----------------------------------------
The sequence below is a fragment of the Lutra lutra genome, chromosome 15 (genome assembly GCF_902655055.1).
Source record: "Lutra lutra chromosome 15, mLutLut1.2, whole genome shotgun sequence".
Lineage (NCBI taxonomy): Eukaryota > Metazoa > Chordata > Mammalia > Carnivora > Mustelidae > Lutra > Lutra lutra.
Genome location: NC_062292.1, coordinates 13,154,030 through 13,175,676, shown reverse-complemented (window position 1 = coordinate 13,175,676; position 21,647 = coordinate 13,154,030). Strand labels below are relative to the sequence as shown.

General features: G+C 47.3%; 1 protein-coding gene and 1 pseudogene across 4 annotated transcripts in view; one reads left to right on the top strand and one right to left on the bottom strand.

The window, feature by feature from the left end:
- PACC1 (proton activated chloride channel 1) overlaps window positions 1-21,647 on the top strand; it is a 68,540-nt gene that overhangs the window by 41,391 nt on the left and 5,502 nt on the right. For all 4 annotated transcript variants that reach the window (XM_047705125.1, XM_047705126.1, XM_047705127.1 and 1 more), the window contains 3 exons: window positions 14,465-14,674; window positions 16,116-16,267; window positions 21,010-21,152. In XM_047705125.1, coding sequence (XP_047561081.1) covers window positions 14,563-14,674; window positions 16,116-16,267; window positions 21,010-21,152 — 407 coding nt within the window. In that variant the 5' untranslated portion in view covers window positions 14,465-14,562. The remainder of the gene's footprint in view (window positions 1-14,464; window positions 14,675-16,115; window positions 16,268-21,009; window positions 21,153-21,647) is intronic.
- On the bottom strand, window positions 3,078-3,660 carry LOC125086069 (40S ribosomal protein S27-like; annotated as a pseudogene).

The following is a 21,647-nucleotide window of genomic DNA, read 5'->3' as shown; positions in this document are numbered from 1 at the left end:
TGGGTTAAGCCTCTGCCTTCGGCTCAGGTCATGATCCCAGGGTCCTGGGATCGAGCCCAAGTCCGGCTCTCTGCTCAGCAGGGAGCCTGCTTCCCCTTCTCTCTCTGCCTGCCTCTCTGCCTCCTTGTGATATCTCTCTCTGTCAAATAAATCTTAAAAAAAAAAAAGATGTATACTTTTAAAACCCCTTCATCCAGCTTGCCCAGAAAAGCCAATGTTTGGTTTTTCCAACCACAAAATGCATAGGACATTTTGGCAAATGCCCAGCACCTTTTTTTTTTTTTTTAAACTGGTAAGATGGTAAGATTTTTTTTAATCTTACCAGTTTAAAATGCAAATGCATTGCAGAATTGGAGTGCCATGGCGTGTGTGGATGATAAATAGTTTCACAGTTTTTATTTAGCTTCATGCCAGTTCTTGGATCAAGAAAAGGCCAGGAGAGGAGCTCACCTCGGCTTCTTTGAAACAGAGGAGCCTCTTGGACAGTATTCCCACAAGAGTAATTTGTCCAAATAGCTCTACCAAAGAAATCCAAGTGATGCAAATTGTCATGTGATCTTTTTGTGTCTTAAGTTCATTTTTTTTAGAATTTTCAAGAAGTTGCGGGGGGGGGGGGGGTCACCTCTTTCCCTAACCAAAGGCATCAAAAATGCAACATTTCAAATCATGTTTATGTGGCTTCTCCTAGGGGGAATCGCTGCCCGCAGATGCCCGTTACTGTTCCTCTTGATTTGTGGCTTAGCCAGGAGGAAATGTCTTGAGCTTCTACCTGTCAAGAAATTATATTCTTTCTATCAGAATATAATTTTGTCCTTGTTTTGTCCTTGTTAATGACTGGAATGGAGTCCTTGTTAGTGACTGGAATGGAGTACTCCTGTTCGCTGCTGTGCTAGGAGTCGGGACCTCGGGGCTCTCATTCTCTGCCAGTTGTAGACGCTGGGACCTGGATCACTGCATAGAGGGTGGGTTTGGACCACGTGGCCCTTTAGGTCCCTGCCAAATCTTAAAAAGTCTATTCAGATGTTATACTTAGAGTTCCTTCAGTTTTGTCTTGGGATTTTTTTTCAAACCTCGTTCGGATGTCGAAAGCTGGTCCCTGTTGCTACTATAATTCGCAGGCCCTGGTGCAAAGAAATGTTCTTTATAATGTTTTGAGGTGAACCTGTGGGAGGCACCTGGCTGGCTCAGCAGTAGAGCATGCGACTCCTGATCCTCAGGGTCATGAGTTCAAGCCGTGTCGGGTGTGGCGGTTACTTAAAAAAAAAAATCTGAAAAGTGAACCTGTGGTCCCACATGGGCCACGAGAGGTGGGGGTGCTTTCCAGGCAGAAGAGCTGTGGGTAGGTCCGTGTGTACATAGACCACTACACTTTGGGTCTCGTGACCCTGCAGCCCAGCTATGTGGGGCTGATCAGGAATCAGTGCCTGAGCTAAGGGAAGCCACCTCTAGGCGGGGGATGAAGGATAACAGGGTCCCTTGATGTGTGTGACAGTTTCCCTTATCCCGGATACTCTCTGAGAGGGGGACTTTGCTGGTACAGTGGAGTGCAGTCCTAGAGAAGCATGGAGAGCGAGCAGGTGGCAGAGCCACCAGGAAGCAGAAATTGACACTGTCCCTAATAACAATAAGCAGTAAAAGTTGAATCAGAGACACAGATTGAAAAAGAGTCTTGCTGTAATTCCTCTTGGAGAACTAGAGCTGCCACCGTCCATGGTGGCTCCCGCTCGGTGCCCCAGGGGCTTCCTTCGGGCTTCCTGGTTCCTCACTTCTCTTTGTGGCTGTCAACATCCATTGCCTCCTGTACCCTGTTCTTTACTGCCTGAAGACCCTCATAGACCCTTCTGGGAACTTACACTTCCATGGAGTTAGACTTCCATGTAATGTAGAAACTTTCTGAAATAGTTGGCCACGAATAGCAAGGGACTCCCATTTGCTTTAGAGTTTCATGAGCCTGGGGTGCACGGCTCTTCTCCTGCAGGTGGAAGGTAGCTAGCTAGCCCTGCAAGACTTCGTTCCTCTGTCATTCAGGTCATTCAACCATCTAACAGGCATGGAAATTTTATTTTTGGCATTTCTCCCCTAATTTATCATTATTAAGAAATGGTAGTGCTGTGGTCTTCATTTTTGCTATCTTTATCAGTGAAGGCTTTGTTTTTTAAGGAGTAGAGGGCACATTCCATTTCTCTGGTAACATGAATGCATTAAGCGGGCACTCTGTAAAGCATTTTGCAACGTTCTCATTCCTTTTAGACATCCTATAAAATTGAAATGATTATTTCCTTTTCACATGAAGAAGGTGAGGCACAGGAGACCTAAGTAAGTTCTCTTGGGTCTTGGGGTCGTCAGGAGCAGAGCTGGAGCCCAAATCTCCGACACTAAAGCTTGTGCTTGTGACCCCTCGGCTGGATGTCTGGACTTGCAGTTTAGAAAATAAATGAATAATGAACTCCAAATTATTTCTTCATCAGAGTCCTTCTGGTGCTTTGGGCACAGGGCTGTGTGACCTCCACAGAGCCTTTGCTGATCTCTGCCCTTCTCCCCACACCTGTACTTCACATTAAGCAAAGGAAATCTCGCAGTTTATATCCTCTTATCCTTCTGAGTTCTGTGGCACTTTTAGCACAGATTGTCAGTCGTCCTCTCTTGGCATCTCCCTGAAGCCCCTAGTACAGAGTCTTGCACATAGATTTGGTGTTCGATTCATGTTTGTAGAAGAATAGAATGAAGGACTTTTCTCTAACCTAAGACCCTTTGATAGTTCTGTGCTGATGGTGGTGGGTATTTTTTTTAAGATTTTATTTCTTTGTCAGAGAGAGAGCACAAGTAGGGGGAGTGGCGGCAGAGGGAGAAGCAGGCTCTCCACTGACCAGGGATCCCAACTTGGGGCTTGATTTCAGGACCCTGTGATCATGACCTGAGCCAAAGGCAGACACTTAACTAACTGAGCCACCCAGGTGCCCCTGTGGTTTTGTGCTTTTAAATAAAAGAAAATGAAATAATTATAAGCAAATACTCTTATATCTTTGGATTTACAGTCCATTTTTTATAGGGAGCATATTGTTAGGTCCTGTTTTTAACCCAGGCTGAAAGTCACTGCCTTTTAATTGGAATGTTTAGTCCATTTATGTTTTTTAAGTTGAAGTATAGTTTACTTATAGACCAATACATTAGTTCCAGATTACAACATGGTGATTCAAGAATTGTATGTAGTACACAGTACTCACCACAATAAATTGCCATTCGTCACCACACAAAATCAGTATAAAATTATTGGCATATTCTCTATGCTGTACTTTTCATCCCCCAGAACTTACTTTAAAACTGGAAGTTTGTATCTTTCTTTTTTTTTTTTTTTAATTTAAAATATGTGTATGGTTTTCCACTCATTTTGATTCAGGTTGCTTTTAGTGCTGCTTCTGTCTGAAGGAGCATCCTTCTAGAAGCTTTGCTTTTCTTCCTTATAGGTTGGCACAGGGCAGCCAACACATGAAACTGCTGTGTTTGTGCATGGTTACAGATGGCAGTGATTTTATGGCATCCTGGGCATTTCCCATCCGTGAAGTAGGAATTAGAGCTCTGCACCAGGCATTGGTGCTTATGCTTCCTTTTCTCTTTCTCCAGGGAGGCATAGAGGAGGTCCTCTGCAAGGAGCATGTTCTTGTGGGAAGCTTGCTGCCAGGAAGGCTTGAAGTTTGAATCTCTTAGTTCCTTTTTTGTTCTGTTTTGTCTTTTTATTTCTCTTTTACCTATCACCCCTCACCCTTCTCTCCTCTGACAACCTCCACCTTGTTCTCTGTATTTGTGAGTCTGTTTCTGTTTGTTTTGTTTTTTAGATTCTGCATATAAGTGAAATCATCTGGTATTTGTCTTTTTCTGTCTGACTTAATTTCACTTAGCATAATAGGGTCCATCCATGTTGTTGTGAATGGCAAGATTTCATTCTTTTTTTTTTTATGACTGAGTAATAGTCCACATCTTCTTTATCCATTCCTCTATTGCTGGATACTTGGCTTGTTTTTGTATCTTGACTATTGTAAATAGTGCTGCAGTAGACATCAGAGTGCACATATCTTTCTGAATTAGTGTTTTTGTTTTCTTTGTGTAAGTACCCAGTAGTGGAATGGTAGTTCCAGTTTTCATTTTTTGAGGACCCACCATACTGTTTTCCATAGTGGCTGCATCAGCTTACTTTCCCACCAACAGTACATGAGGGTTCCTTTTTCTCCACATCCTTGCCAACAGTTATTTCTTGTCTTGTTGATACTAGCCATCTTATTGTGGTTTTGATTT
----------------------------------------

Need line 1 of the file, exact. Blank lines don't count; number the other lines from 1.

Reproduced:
The sequence below is a fragment of the Lutra lutra genome, chromosome 15 (genome assembly GCF_902655055.1).